Message 2001-09-0024: Re: defining clades/ancestors

Fri, 31 Aug 2001 14:38:15 -0400 (EDT)

[Previous by date - defining clades/ancestors]
[Next by date - Re: defining clades/ancestors]
[Previous by subject - Re: current usage (blunt talk)]
[Next by subject - Re: defining clades/ancestors]

Date: Fri, 31 Aug 2001 14:38:15 -0400 (EDT)
From: "T. Mike Keesey" <>
To: -PhyloCode Mailing List- <>
Subject: Re: defining clades/ancestors

On Fri, 31 Aug 2001, David Baum wrote:

> Mike Keesey offers a well-thought out logical structure based on
> individuals.

Thanks -- I think Nathan Wilson deserves most of the credit here, though.
(I mostly just summed his formulations up -- added a couple of things,
such as the possibility for multiple internal specifiers for stem-based

> I want to point out a couple of features of his system that
> some might view as problems (I am not sure I do).  They arise because of
> the reticulate nature of individual genealogies.
> 1) A given set, S, of 2 or more organisms can have more than one MOST

That was the concept Nathan Wilson raised in the thread on Apomorphy-Based
Definitions, since it is impossible, in some cases, to select one
individual, or even a single breeding pair, as the MRCA based only on
phylogeny. (You *could* factor in time, but, as we discussed, this is not
relevant to phylogeny.)

The set of MRCAs for any set of 2 or more organisms would all be members
of the same species, as far as I can see, so this doesn't bother me much
more than having a species as the MRCA. I know a clade is supposed to be a
*single* ancestor plus all of its descendants, though ... but, then again,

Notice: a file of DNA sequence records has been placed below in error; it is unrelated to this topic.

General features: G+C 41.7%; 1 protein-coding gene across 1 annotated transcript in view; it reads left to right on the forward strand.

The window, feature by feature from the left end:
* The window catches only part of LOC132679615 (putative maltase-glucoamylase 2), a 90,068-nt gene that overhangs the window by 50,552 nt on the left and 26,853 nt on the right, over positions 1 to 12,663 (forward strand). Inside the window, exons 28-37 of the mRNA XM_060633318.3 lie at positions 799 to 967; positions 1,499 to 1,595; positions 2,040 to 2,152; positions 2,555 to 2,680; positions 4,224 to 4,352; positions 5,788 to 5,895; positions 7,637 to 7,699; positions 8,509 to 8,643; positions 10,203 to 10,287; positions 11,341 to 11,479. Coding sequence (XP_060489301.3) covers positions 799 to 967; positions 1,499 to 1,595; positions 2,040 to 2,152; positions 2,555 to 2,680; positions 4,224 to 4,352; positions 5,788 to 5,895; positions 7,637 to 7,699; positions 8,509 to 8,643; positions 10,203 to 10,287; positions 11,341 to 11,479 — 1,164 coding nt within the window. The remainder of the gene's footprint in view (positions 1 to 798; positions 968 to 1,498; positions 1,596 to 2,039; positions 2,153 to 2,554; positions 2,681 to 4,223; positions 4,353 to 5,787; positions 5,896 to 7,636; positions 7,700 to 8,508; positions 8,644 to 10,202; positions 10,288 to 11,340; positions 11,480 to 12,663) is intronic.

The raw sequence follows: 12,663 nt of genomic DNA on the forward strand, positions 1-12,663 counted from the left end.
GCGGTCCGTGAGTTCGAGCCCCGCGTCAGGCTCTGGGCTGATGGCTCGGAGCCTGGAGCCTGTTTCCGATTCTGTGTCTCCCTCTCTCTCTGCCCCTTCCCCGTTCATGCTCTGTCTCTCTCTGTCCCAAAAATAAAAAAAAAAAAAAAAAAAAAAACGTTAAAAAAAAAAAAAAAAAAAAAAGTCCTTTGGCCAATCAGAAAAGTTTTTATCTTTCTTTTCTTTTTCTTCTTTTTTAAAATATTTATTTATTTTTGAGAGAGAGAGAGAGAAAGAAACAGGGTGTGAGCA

I have difficulty seeing a species as a discrete, single entity.

> 2) A COMMON ANCESTOR OF S can also be a common ancestor of another group,
> T, and can even be the MRCA of T (where S and T are non-overlapping)

But, if it were a MRCA of T, the node-based clade based on T would
include S, since a node-based clade is all MRCAs plus all of their

If it isn't a MRCA of T -- well, what's so weird about that? Any two
organisms, or two sets of organisms, will likely share a great number of
common ancestors.

> 3) An (ancestrla) organisms X can simultaneously be a member of more than
> one node-based clade.

You mean a single organism can be a MRCA of more than one node-based
clade? True, although one of those clades (the one with the most
MRCAs) would include the other(s) -- I think ... (My head hurts now.)

Thanks for the references--
 Home Page               <>
  The Dinosauricon        <>
   personal                <> --> <>
    Dinosauricon-related    <>
     AOL Instant Messenger   <Ric Blayze>
      ICQ                     <77314901>
       Yahoo! Messenger        <Mighty Odinn>


Feedback to <> is welcome!